2
)) +µ

(F ∩ (E
1
∪ E
2
)
c
),
where we used the fact that
E
1
∪ E
2
⊂ (E
1
∩ E
2
) ∪ (E
1
∩ E
c
2
) ∪ (E
c
1
∩ E
2
)

observed above. We conclude that E
1
∪E
2
∈ /

. That
is, /

is an algebra.
Now, suppose E
j
∈ /

are disjoint. Let E =

j=1
E
j
and A
n
=
n

j=1
E
j
. Since
E
n
∈ /

we have (applying the deﬁnition with the set F ∩ A
n
)
µ

(F ∩ A
n
) = µ

(F ∩ A
n
∩ E
n
) +µ

(F ∩ A
n
∩ E
c
n
)
= µ

(F ∩ E
n
) +µ

(F ∩ A
n−1
)
= µ

(F ∩ E
n
) +µ(F ∩ E
n−1
) +µ

(F ∩ A
n−2
)
=
n

j=1
µ

(F ∩ E
j
).
17
Now, the measurability of A
n
together with this gives
µ

(F) = µ

(F ∩ A
n
) +µ

(F ∩ A
c
n
)
=
n

j=1
µ

(F ∩ E
j
) +µ

(F ∩ A
c
n
)

n

j=1
µ

(F ∩ E
j
) +µ

(F ∩ E
c
).
Let n → ∞ we ﬁnd that
µ

(F) ≥

j=1
µ

(F ∩ E
j
) +µ

(F ∩ E
c
)
≥ µ

(∪

j=1
(F ∩ E
j
)) +µ

(F ∩ E
c
)
= µ

(F ∩ E) +µ

(F ∩ E
c
) ≥ µ

(F),
which proves that E ∈ /

. If we take F = E we obtain
µ

(E) =

j=1
µ

(E
j
).
From this we conclude that /

is closed under countable disjoint unions and that
µ

is countably additive. Since any countable union can be written as the disjoint
countable union, we see that /

is a σ algebra and that µ

is a measure on it.
This proves (i).
If µ

(E) = 0 and F ⊂ Ω, then
µ

(F ∩ E) +µ

(F ∩ E
c
) = µ

(F ∩ E
c
)
≤ µ

(F).
Thus, E ∈ /

and we have proved (ii).
For (iii), let E ∈ /. Clearly
µ

(E) ≤ µ(E).
18
Next, if E ⊂

_
j=1
E
i
, E
i
∈ /, we have E =

_
j=1
˜
E
i
, where
˜
E
j
= E ∩
_
E
j
_
j−1
_
i=1
E
j
_
and these sets are disjoint and their union is E. Since µ is a measure on /, we
have
µ(E) =

j=1
µ(
˜
E
j
) ≤

j=1
µ(E
j
).
Since this holds for any countable covering of E by sets in /, we have µ(E) ≤
µ

(E). Hence
µ(E) = µ

(E), for all E ∈ /.
Next, let E ∈ /. Let F ⊂ Ω and assume µ

(F) < ∞. For any ε > 0, choose
E
j
∈ / with F ⊂

_
j=1
E
j
and

j=1
µ(E
j
) ≤ µ

(F) +ε.
Using again the fact that µ is a measure on /,
µ

(F) +ε ≥

j=1
µ(E
j
)
=

j=1
µ(E
j
∩ E) +

j=1
µ(E
j
∩ E
c
)
≥ µ

(F ∩ E) +µ

(F ∩ E
c
)
and since ε > 0 is arbitrary, we have that E ∈ /

. This completes the proof of
(iii).
With (i)–(iii) out of the way, it is clear how to deﬁne µ

. Since A ⊂ /

,
and /

is a σ–algebra, σ(/) ⊂ /

. Deﬁne µ(E) = µ

(E) for E ∈ σ(/). This is
clearly a measure and it remains to prove that it is unique under the hypothesis
of σ–ﬁniteness of µ. First, the construction of the measure µ

clearly shows that
whenever µ is ﬁnite or σ–ﬁnite, so are the measure µ

and µ.
19
Suppose there is another measure ˜ µ on σ(/) with µ(E) = ˜ µ(E) for all E ∈ /.
Let E ∈ σ(/) have ﬁnite µ

measure. Since σ(A) ⊂ /

,
µ

(E) = inf
_
_
_

j=1
µ(E
j
): E ⊂

_
j=1
E
j
, E
j
∈ /
_
_
_
.
However, since µ(E
j
) = ˜ µ(E
j
), we see that
˜ µ(E) ≤

j=1
˜ µ(E
j
)
=

j=1
µ(E
j
).
This shows that
˜ µ(E) ≤ µ

(E).
Now let E
j
∈ / be such that E ⊂ ∪

j=1
E
j
and

j=1
µ(E
j
) ≤ µ

(E) +ε.
Set
˜
E = ∪

j=1
E
j
and
˜
E
n
= ∪
n
j=1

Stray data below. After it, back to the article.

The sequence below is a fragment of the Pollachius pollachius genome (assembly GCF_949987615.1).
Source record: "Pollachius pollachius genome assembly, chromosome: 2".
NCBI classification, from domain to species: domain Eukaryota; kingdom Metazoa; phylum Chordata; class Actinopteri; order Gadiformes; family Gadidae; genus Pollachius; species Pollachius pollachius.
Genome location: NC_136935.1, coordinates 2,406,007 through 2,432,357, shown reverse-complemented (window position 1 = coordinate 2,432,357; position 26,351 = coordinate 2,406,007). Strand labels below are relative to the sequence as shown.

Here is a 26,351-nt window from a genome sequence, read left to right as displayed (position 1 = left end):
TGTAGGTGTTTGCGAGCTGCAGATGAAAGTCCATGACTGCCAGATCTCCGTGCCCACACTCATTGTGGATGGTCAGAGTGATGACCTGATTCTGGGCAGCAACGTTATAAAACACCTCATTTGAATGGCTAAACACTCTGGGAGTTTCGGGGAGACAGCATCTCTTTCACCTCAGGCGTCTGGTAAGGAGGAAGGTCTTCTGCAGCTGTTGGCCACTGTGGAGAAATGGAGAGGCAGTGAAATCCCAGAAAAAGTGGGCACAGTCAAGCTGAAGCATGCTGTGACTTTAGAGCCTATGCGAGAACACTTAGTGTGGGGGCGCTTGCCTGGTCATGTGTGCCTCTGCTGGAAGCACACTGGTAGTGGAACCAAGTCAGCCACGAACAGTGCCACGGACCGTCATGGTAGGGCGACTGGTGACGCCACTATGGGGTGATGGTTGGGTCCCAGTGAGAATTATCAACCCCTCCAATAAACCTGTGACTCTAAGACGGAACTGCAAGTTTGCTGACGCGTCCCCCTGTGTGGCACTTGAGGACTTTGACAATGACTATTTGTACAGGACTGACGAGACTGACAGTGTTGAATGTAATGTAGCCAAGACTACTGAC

E
j
. Then
µ

(
˜
E) = lim
k→∞
= lim
k→∞
˜ µ(E
n
)
= ˜ µ(
˜
E)
Since
µ

(
˜
E) ≤ µ

(E) +ε,
we have
µ

(
˜
E¸E) ≤ ε.
20
Hence,
µ

(E) ≤ µ

(
˜
E)
= ˜ µ(
˜
E)
≤ ˜ µ(E) + ˜ µ(E¸E)
≤ ˜ µ(E) +ε.
Since ε > 0 is arbitrary, µ(E) = µ

(E) = ˜ µ

(E) for all E ∈ σ(/) of ﬁnite µ

measure. Since µ

is σ–ﬁnite, we can write any set E = ∪

j=1
(Ω
j
∩ E) where the
union is disjoint and each of these sets have ﬁnite µ

measure. Using the fact that
both ˜ µ and µ are measures, the uniqueness follows from what we have done for
the ﬁnite case.
What is the diﬀerence between σ(/) and /

? To properly answer this ques-
tion we need the following
Deﬁnition 2.5. The measure space (Ω, T, µ) is said to be complete if whenever
E ∈ T and µ(E) = 0 then A ∈ T for all A ⊂ E.
By (ii), the measure space (Ω, /

, µ

) is complete. Now, if (Ω, T, µ) is a
measure space we deﬁne T

= ¦E ∪ N : E ∈ T, and N ∈ T, µ(N) = 0¦. We
leave the easy exercise to the reader to check that T

is a σ–algebra. We extend
the measure µ to a measure on T

by deﬁning µ

(E ∪ N) = µ(E). The measure
space (Ω, T

, µ

) is clearly complete. This measure space is called the completion
of (Ω, T, µ). We can now answer the above question.
Theorem 2.4. The space (Ω, /

, µ

) is the completion of (Ω, σ(/), µ).
21
II
INTEGRATION THEORY
¸1 Measurable Functions.
In this section we will assume that the space (Ω.T, µ) is σ–ﬁnite. We will say
that the set A ⊂ Ω is measurable if A ∈ T. When we say that A ⊂ R is measurable
we will always mean with respect to the Borel σ–algebra B as deﬁned in the last
chapter.
Deﬁnition 1.1. Let (Ω, T) be a measurable space. Let f be an extended real
valued function deﬁned on Ω. That is, the function f is allowed to take values in
¦+∞, ∞¦. f is measurable relative to T if ¦ω ∈ Ω : f(ω) > α¦ ∈ T for all α ∈ R.
Remark 1.1. When (Ω, T, P) is a probability space and f : Ω → R, we refer to
measurable functions as random variables.
Example 1.1. Let A ⊂ Ω be a measurable set. The indicator function of this set
is deﬁned by
1
A
(ω) =
_
1 if ω ∈ A
0 else.
This function is clearly measurable since
¦x: 1
A
(ω) < α¦ =
_
¸
_
¸
_
Ω 1 ≤ α
∅ α < 0
A
c
0 ≤ α < 1.
This deﬁnition is equivalent to several others as seen by the following
22
Proposition 1.1. The following conditions are equivalent.
(i) ¦ω : f(ω) > α¦ ∈ T for all α ∈ R,
(ii) ¦ω : f(ω) ≤ α¦ ∈ T for all α ∈ R,
(iii) ¦ω : f(ω) < α¦ ∈ T for all α ∈ R,